So what are Cuban people like today? After a week’s tour I’m not in a position to make sweeping generalizations. I can at least offer a few experiences.
Our previous blog, Cuba classic cars and the Havana Hustle, reflected our first encounters with Cubans on the streets of Havana. We’re tourists in a country where even professionals have to scrimp and hustle to survive. By virtue of being here, we are rich by local standards.
As tourists, we get hustled and hit up for money here — yes indeed. But I can’t forget that the last time I bought groceries back home in Las Vegas, a woman hot-footed it across the parking lot and asked me for money. And every time I drive in Las Vegas I see disheveled panhandlers on the corners or approaching cars at the stop lights. It’s not just Cuban people; it can happen anywhere.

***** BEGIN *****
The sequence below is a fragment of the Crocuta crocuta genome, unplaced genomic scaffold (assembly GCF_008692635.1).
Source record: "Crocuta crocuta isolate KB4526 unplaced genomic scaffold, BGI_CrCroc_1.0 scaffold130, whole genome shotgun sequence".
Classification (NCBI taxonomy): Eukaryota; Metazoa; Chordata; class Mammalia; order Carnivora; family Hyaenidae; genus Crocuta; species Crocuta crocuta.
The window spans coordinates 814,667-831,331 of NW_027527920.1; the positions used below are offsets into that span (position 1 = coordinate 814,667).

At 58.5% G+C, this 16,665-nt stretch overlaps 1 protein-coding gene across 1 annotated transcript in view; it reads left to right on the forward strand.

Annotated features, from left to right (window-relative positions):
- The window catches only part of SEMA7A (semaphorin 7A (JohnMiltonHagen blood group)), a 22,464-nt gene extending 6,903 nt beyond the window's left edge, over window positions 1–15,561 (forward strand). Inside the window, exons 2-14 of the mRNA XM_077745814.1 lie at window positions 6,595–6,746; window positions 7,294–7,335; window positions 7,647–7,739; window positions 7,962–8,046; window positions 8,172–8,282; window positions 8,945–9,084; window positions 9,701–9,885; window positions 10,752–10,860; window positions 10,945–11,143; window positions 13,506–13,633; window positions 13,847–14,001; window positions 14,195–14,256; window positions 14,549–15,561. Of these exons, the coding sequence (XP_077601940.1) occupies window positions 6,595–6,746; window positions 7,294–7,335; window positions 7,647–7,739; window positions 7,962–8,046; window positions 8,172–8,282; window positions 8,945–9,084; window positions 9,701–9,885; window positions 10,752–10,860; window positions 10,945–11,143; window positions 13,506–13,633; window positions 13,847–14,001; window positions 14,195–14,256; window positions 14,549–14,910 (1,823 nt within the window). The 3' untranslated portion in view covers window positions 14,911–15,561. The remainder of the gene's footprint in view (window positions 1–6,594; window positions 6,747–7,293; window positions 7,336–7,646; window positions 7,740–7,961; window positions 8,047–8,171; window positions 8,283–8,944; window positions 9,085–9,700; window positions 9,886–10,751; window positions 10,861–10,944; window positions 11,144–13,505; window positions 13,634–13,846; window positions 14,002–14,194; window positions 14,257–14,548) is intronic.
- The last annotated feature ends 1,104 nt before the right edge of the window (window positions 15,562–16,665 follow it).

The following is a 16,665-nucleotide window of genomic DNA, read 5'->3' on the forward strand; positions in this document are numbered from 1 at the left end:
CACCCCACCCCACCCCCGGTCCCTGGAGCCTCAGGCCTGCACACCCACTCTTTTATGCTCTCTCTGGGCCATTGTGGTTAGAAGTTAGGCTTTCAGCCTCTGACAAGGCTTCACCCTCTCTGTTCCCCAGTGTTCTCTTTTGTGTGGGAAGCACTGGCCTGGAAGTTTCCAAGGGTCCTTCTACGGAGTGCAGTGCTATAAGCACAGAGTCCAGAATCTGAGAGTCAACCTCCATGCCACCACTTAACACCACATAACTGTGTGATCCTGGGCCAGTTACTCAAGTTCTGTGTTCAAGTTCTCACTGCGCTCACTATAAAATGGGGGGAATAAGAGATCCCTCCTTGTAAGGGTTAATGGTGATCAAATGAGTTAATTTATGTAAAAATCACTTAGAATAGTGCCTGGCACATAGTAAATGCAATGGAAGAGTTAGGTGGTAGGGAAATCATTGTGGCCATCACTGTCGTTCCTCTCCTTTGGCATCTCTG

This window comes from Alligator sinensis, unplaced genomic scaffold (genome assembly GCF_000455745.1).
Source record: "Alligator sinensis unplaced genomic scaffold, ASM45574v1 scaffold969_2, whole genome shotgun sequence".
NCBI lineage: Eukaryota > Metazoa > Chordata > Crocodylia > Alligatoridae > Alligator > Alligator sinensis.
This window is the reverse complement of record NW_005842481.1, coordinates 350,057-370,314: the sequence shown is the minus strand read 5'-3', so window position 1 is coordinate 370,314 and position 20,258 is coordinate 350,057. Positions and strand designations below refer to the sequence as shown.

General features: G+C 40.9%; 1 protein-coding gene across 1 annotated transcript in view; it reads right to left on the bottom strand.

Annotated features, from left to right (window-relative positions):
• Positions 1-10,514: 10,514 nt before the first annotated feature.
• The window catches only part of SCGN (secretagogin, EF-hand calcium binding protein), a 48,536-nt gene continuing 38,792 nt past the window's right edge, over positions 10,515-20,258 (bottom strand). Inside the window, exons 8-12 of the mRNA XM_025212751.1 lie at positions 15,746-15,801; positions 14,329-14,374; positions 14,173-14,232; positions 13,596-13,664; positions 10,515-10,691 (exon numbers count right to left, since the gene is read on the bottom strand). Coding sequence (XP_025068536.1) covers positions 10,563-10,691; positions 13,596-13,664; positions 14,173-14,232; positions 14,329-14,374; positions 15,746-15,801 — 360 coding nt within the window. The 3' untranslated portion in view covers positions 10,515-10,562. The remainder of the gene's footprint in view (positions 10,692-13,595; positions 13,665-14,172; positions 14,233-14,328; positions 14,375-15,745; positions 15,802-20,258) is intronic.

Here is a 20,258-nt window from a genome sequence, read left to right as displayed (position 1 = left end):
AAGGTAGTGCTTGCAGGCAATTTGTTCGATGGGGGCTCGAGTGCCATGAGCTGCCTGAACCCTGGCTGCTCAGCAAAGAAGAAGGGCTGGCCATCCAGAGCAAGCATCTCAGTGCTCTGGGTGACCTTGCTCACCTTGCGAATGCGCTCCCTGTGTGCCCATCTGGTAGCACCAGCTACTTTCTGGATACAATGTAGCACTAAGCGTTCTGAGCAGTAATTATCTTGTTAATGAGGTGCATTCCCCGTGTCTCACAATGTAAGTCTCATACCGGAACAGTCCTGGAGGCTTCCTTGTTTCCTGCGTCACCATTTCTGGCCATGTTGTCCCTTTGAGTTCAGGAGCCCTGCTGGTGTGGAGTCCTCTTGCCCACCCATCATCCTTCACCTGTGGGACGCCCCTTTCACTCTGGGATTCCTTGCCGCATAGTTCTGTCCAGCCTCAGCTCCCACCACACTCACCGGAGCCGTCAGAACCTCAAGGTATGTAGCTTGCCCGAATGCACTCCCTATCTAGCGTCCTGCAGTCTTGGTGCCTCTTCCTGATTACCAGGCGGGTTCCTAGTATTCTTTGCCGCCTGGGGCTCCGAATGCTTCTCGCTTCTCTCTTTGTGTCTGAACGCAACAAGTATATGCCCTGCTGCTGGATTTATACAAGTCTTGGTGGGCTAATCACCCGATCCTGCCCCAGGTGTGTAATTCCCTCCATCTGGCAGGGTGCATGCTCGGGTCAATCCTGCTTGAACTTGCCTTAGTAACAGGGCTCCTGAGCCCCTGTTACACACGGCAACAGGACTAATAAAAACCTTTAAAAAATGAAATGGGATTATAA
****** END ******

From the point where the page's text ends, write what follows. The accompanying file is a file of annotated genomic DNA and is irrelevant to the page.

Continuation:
Our tour is tightly scripted; we don’t have time to spend days wandering Havana’s streets — that’s what I’d need to do to really see the city and meet its people. But even given our short time here, we come away with memories of many more fond encounters than irritating ones.
In this blog, we’ll share some of those encounters with you.